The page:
Sex matters. Being born a girl or boy carries implications for health and illness. Despite considerable interest in the development and maintenance of sex-related processes, there are noticeable gaps in the literature that we propose to address. We will study how the interplay between biological predispositions and social experiences shapes gender development at the adolescent transition;sex-related characteristics increase in importance at this time, with longterm consequences for opportunities, choices, and health. Taking a biopsychosocial perspective, we will study family socialization in 120 girls exposed to varying levels of androgen during prenatal development owing to congenital adrenal hyperplasia (CAH);we will compare them to a previously-assessed group of 150 typical girls.
The aims are: (a) to chart how gendered characteristics (identity, interests, personal-social attributes, attitudes, activities) are linked to family socialization and how the links are moderated by degree of prenatal hormone exposure and by parent-child relationship quality;and (b) to examine how gender development is linked to psychological health (self-concept and internalizing and externalizing problems). Girls aged 11-13 will be interviewed about their gendered characteristics, psychological health, and relationships with their parents;they will provide DNA via saliva for analysis of mutations in the gene causing CAH (reflecting degree of androgen exposure). During seven follow-up phone calls, girls will describe their gendered activities and companions that day. Parents will provide information about their gender socialization through questionnaires and reports during four phone calls about their own gendered characteristics and activities, expectations and beliefs for their daughter, management of their child's gendered activities, and about warmth in the parentchild relationship. As a natural experiment, girls with CAH provide a magnification of normal developmental processes;combining girls with CAH and typical girls yields a sample with variation in both hormone exposure and family socialization, and sufficient statistical power for hypothesis-testing. The work has public health impact, showing how gender matters for behavior and health, and how biological predispositions affect socialization experiences. This information can lead to interventions to improve mental and physical health. Data also will aid in management of children born with ambiguous genitalia and children with gender dysphoria.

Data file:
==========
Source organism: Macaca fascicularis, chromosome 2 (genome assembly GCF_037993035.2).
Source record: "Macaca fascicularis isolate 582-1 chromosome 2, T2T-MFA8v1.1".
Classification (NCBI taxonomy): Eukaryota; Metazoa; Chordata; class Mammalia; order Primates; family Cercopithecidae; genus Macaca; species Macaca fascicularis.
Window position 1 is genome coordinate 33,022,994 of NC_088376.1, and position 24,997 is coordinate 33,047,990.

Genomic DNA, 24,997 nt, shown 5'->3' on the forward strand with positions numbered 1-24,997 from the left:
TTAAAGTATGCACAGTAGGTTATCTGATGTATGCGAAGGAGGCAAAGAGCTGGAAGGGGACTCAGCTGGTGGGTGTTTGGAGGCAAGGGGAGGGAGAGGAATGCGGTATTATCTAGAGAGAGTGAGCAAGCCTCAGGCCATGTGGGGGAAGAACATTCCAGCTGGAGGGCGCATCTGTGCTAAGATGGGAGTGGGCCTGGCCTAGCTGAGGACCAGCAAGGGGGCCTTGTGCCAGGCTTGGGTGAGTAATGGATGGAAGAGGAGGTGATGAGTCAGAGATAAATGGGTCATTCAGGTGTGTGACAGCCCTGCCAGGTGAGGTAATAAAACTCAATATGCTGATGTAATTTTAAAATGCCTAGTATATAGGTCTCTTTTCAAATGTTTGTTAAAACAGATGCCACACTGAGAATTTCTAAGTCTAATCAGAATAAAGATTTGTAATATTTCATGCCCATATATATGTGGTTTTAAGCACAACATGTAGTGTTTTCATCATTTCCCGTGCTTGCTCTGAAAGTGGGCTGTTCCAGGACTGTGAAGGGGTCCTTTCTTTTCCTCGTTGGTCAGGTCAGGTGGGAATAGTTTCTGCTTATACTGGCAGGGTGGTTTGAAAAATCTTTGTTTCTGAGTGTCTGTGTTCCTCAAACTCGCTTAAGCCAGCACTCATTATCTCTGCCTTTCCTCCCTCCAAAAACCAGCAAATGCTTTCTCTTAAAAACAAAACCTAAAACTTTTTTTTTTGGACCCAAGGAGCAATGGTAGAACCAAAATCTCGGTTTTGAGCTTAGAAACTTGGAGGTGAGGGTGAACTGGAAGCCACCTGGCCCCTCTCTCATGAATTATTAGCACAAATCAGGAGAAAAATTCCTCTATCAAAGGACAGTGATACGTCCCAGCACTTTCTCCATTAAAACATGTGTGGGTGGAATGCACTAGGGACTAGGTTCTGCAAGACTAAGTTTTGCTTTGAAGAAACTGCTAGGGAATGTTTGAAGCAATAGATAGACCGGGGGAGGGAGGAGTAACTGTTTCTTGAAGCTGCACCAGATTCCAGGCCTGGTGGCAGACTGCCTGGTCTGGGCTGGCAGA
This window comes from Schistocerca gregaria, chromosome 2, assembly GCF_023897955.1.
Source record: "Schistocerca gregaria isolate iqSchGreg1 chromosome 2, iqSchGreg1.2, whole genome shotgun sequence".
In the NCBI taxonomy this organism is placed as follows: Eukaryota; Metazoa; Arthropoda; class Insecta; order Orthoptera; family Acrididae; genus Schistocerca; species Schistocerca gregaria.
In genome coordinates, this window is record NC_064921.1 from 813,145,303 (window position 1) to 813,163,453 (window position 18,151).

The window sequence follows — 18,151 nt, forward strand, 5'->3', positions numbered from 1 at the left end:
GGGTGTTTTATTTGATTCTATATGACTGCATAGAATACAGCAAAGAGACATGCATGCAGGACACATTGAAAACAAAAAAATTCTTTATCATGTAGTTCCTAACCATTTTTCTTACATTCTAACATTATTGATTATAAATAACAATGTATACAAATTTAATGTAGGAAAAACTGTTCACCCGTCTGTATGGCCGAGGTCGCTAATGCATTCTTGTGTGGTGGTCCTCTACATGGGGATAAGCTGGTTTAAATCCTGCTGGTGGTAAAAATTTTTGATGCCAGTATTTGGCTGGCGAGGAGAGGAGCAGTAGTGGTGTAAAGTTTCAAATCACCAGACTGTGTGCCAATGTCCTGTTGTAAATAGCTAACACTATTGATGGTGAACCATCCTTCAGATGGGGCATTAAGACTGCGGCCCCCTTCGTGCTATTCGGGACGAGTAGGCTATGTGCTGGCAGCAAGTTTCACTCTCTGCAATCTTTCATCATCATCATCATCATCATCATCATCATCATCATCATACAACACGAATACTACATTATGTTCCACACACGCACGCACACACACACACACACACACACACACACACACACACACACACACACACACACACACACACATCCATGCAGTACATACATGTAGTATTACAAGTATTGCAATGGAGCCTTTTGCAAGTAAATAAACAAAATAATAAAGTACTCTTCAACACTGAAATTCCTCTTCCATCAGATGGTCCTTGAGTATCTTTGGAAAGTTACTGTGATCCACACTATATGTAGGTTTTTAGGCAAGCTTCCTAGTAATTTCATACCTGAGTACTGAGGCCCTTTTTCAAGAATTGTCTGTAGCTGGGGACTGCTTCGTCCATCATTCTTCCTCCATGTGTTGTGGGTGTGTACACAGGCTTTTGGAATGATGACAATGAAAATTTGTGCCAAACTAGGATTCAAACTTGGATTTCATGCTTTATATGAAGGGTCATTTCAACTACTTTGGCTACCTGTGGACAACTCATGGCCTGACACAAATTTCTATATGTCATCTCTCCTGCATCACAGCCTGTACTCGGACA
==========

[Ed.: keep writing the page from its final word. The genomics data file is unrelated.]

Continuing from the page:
Public Health Relevance

The goal of this study is to understand the antecedents and psychological health consequences of gender development (characteristics related to being male or female). We will study the ways in which gendered identity, interests, personality, skills, attitudes, and activities in early adolescence are influenced by biology (the hormones to which individuals are exposed before birth) and the family environment (the ways in which parents socialize children to be like typical girls). The work has impact on public health, by delineating the processes by which gender matters for behavior and health, and by showing how biological predispositions shape and modify individuals'socialization experiences;this information, in turn, can lead to interventions to improve mental and physical health. Data also will aid in management of children born with ambiguous genitalia and children with gender dysphoria.

National Institute of Health (NIH)
Eunice Kennedy Shriver National Institute of Child Health & Human Development (NICHD)
Research Project (R01)
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Psychosocial Development, Risk and Prevention Study Section (PDRP)
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Freund, Lisa S
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Pennsylvania State University
Schools of Arts and Sciences
University Park
United States
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Berenbaum, Sheri A (2018) Beyond Pink and Blue: The Complexity of Early Androgen Effects on Gender Development. Child Dev Perspect 12:58-64
Berenbaum, Sheri A; Beltz, Adriene M (2016) How Early Hormones Shape Gender Development. Curr Opin Behav Sci 7:53-60